Before finishing up on diet, it is important to acknowledge that a few teachers find losing too much weight more of a problem. Those who find this happening to them must, of course, take action too. These people simply must make sure they eat healthily and regularly to avoid further problems.
A lot of teachers who take steps to increase exercise and eat properly will find they sleep better without doing anything else at all. Establishing a set of patterns and routines creates a reassuring sense of order and regularity that makes falling and staying asleep less of a struggle. However, even those who adopt a sensible, balanced lifestyle can still experience problems.
Tolerating less sleep in the week and trying to compensate with lie-ins at the weekend is usually a mistake. Firstly, this doesn’t really work because it makes establishing regularity impossible. Those that sleep in late on Saturday and Sunday are likely to find it difficult to get to sleep early on Sunday night, which means they won’t have had enough when the alarm rings on Monday. This deficit can make caffeine and sugar feel necessary to stay alert throughout the day, making it more difficult to drop off at an appropriate time. Many teachers don’t actually recognise this as a problem because they are working late into the evenings anyway but this pattern, of course, creates further issues. While it does require some discipline to do it, especially for those who enjoy late nights at the weekend, getting up and going to bed at the same time each day is more sensible for most people.
Those that do work right up to bedtime typically find it harder to get drowsy and then fall asleep because they are likely to be still thinking about the things they were working on. This is even tougher for those anxious about how this work will be judged, which is another reason to be wary of schools with extensive and punitive quality assurance measures. Teachers, like everyone else, should make time to unwind and relax before trying to go to sleep. To avoid sitting around and worrying, which is no more productive than just doing the work, it is important to do something else and to fully focus on it. Playing a musical instrument, having a conversation about something other than teaching, drawing, reading a novel or even doing something as simple as properly watching a film or TV program works so long as attention is fully on them. At all costs avoid trying to do any of these things at the same time as working because it isn’t unwinding at all. Anything done like this will be of lower quality and will take longer anyway, negating any of the perceived benefits. It should go without saying that email and social media is also a considerable danger, especially if messages and notifications are school related; it’s very hard to not think about school when your phone is constantly reminding you of it. If you can get away with it, don’t have work email on your phone and switch if off, or at least on silent in another room, when preparing to sleep.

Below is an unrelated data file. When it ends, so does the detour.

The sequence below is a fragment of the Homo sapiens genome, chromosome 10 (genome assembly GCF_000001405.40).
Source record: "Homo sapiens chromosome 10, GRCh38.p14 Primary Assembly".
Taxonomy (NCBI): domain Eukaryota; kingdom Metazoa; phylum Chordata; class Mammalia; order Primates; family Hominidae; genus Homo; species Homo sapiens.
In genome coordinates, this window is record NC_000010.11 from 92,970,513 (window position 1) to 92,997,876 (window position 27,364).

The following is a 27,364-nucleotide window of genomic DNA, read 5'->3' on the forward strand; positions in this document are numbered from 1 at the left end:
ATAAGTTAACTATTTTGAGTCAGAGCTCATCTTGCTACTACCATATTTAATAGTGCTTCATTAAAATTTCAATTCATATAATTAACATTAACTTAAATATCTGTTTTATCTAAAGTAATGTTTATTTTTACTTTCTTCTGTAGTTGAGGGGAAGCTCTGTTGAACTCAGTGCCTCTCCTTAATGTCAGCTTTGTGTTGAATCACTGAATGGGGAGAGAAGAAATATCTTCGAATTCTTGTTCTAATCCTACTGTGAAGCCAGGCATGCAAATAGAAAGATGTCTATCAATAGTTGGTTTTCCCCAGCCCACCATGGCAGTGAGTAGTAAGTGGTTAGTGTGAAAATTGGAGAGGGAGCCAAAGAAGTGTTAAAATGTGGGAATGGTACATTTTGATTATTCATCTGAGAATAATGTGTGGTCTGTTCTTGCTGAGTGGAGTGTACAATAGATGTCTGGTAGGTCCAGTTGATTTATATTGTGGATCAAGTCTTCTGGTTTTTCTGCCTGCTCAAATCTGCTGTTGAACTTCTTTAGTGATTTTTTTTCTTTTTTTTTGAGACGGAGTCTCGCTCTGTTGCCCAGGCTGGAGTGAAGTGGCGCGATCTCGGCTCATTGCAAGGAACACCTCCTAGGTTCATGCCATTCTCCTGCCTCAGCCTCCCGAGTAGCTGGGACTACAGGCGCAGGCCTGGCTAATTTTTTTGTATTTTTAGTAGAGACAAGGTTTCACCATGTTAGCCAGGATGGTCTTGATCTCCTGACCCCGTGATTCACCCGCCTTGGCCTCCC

Drinking less also has benefits to sleep. While the effects of alcohol can, superficially at least, soothe anxiety and help some people feel calmer, this is usually only temporary. Not drinking at all, in the week at least, is probably a good idea but any reduction will have some benefits. If stopping altogether feels unrealistic, switching to lower-unit drinks, which are increasingly easy to find, can be beneficial to those too habituated to cease indulging altogether.
The changes described so far are likely to make it easier to fall asleep in the first place, but some unlucky teachers will still find they wake in the middle of the night, sometimes for hours at a time. This is truly miserable; turning over and switching on a light to see the clock says three or four in the morning can be unimaginably depressing, especially when it happens regularly. This is far more common for those feeling generally anxious. If this happens, tossing and turning in bed is usually not the answer, but nor is getting up and doing work or, as I have done before, even going in to school only to find it dark and locked up. It is better to leave the bedroom and do something intellectually undemanding for half an hour or so, before trying again. In the midst of this all it can also be helpful to try and retain perspective; in the small hours insomnia can be anxiety inducing in itself with the prospect of the day ahead, already demanding, seeming truly horrific. If this happens to you remind yourself that fatigue in itself is not life threatening. Like driving for most of us, many of the processes of teaching are automated and, while of course unpleasant, most of us are able to get through a working day on very little sleep. That said, it is a serious problem and those experiencing this regularly should get professional help.
It would not be honest to finish this chapter without acknowledging that, as with almost everything in teaching, context is of huge importance. Some schools do make living a healthy lifestyle impossible and teachers working in these should feel no guilt in moving on to more enlightened institutions. Once again it is worth remembering that careers should be long; marathons and not sprints. While martyring yourself can seem noble if, as it is very likely to do, this results in a departure from teaching altogether then the overall, potentially multi-decade, cost is much, much too high.
Looking after yourself does not make you weak. It marks you out as a true professional.